It’s time to kick off your shoes and get down to your kids’ level. Playing games at home diverts most children far longer than watching television or playing alone with toys. They love engaging their parents’ attention and showing off new-found strategies and skills. Level the playing field by incorporating games that depend upon chance, rather than skill, or by forgetting to keep score altogether.
All types of outdoor and indoor games work at home. Quiet board games and card games like Sorry!, Chutes and Ladders, Uno and Slap Jack, pass the time on a rainy afternoon. Circle games, such as Hot Potato or Who’s Got the Button, occupy small groups of children. Larger groups enjoy games such as Hide and Seek, Red Light Green Light or Hot Lava, in which players must leap from base to base without touching the floor or the ground.
Many games at home rely less on speed, strength or stamina and more on strategy or creative play. Dramatic games, like Freeze Dance, in which players dance until the music stops, and then they must freeze, give players a workout without having a defined ending or winner. Singing games, like If You’re Happy and You Know It or An Austrian Went Yodeling, have no goal other than to coordinate hand motions and act silly.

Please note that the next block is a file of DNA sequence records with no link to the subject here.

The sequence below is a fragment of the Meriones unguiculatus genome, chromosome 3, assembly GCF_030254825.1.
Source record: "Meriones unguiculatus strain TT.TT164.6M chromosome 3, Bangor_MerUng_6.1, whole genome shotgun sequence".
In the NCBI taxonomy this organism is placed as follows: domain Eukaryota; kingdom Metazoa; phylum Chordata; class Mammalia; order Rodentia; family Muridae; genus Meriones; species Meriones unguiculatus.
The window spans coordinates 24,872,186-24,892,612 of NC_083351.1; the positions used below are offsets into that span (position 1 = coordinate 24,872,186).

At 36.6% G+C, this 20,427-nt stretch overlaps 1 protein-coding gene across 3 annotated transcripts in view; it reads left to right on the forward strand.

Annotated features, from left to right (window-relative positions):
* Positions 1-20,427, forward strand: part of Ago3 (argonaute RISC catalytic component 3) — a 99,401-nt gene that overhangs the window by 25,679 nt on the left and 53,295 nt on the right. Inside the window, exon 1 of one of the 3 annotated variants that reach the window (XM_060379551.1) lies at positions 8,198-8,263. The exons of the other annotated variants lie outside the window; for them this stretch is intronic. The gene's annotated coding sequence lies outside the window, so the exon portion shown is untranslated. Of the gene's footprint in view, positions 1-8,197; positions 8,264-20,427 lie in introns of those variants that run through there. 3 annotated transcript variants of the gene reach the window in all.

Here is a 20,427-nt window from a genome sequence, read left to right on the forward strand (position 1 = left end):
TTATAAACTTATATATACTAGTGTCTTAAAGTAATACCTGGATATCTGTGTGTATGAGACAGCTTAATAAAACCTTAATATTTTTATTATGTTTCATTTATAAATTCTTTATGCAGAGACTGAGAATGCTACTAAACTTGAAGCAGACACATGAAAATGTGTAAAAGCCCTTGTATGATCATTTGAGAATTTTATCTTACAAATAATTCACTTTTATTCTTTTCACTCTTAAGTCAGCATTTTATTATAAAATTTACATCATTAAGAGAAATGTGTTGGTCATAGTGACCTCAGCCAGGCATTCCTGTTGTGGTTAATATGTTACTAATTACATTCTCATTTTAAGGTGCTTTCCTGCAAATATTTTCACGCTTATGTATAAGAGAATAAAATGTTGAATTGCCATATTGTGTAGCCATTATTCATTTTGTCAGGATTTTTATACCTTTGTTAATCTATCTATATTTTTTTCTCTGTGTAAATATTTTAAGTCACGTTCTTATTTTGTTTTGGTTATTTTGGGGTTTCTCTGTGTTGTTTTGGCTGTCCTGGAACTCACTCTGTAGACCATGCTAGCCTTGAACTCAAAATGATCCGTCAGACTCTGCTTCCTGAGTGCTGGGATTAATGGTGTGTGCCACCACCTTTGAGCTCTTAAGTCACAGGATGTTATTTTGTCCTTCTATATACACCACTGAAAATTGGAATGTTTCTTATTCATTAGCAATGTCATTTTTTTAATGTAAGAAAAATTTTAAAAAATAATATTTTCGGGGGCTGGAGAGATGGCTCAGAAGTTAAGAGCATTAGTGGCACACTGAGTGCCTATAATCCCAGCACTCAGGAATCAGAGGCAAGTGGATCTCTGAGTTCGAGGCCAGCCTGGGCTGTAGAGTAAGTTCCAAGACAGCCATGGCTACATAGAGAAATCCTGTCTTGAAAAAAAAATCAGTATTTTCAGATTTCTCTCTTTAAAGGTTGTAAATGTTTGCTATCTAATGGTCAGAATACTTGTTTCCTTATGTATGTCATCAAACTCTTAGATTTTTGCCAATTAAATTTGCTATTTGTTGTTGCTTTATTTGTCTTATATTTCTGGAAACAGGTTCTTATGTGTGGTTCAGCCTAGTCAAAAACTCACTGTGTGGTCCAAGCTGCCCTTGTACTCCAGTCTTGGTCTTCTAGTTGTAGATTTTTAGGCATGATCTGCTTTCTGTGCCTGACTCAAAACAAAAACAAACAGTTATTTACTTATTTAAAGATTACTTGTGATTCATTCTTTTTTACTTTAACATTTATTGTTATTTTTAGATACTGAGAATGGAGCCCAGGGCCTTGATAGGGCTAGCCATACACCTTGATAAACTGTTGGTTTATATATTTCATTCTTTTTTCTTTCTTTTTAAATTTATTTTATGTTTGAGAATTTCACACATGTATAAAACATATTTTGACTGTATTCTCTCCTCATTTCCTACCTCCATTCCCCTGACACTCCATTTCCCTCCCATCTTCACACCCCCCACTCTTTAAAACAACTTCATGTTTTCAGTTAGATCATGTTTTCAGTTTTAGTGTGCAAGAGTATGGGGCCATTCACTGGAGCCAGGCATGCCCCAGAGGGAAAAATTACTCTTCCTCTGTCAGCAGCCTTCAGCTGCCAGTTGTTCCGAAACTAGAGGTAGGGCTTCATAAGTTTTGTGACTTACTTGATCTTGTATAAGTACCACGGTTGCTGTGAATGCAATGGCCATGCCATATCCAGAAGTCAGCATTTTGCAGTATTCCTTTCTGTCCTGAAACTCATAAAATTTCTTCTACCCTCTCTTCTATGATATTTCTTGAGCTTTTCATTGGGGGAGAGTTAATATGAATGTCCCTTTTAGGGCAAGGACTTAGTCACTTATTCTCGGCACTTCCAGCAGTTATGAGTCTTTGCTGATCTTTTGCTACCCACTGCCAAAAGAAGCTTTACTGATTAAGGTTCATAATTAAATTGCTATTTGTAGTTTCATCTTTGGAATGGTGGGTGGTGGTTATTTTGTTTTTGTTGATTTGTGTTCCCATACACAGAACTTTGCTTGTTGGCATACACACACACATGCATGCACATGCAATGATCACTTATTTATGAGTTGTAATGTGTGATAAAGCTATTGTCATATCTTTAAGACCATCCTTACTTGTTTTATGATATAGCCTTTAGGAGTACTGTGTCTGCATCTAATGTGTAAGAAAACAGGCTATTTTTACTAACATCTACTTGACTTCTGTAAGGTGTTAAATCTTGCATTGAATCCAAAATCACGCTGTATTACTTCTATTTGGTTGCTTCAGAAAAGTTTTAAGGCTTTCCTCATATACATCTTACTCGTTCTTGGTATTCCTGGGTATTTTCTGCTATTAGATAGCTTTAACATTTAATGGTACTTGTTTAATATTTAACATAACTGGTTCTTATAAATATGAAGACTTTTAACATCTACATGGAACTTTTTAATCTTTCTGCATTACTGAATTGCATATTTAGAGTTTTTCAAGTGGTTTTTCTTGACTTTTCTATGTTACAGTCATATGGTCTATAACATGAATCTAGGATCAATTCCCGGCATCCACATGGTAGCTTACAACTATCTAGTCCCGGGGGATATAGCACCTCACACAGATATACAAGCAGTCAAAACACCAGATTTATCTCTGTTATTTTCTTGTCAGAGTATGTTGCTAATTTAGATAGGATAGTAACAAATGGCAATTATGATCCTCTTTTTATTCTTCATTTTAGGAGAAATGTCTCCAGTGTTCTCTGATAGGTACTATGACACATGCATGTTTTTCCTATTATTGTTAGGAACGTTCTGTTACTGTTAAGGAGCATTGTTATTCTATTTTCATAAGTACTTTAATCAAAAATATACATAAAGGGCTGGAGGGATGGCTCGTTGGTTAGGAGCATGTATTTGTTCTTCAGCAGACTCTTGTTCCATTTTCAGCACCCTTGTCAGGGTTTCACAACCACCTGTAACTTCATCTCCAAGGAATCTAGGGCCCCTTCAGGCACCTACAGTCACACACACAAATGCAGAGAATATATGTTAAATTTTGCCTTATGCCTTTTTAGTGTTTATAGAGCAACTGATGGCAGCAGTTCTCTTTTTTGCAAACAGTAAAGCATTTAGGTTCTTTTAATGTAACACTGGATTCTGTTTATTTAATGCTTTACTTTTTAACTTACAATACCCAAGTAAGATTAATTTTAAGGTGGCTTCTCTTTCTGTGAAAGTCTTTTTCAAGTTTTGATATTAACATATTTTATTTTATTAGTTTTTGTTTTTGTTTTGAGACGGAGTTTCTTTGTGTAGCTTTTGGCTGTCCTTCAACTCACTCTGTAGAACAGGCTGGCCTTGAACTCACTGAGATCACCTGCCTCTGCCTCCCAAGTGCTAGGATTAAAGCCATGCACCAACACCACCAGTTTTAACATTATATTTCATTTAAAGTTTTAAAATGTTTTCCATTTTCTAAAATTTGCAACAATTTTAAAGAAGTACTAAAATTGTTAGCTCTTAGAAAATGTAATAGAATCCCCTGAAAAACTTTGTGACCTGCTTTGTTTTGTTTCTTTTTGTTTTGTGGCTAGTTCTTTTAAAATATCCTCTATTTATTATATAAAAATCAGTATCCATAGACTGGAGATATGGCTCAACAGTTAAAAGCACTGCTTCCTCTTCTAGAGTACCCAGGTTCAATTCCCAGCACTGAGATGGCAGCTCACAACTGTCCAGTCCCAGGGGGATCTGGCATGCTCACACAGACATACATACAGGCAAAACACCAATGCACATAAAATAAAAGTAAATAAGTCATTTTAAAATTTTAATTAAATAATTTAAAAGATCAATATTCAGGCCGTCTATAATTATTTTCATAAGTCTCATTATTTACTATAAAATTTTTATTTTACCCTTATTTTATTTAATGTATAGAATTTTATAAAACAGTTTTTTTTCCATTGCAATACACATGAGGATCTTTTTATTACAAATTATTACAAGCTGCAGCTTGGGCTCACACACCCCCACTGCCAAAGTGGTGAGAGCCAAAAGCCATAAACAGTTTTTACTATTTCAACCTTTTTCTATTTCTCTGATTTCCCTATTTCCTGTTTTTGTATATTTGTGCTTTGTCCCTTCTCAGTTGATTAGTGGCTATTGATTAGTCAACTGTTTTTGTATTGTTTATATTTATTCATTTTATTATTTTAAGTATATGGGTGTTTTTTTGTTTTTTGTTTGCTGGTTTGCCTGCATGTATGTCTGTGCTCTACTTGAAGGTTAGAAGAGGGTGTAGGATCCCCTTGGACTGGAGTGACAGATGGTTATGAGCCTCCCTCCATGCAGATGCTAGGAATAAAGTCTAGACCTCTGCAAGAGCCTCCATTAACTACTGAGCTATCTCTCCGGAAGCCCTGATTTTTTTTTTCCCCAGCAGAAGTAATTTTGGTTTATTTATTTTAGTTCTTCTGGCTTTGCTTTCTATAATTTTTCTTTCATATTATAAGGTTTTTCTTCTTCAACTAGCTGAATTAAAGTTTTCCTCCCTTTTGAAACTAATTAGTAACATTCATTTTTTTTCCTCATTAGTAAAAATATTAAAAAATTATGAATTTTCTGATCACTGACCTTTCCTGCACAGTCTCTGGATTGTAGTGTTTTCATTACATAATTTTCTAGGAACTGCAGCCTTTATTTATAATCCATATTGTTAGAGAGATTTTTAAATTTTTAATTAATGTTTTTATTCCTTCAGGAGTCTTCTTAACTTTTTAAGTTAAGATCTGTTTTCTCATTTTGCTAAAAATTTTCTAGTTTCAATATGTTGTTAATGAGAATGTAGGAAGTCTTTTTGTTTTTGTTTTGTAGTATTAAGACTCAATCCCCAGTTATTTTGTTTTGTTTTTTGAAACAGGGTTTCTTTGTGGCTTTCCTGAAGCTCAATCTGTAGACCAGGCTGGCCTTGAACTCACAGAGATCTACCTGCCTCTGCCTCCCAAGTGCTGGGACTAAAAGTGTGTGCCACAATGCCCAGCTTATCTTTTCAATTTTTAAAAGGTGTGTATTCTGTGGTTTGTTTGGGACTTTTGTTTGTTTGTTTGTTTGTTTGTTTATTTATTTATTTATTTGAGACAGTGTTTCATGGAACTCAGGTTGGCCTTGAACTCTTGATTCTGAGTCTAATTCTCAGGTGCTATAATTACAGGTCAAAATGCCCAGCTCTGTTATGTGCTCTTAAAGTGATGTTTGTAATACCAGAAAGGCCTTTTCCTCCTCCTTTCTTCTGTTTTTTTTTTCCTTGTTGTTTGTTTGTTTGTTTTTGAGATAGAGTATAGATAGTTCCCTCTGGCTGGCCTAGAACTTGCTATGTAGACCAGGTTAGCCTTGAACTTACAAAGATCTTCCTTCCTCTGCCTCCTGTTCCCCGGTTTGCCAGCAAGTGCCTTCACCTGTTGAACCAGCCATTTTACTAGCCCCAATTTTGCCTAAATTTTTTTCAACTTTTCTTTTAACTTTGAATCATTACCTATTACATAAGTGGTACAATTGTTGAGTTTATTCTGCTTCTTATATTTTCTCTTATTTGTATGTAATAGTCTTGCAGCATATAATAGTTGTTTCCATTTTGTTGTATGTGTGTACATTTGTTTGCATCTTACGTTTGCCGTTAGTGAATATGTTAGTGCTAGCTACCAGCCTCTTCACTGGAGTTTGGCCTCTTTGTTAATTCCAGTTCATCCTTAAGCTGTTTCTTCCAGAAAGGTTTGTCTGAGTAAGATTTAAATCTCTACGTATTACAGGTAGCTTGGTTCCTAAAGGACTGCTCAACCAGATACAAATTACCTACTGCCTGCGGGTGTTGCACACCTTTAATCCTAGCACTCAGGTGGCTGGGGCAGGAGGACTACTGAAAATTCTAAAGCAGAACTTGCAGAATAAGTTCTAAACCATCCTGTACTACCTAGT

Extend and expand games beyond the living room floor. Use the kitchen for creative cooking games, like building super structures out of marshmallows and toothpicks. Go in the backyard for a round of Freeze Tag or wait until after hours and use flashlights to play Ghost in the Graveyard outside in the dark. Turn a neighborhood walk into a Scavenger Hunt or a Treasure Hunt. The driveway makes the perfect surface for a hopscotch competition or some games of jacks and marbles. Clear away the breakables and try badminton in the bedroom or use balloons for a new version of dodgeball.
Playing games at home with children does not just pass the time. Children learn new skills while playing. They also earn to be good sports and how to form part of a team. When you play with your children, you build your relationship with them.
Games involving siblings tend to sour fast unless you supervise. In general, a home-based game may last 15 or 20 minutes. You can extend the game by changing the rules or adding a new element to the game.
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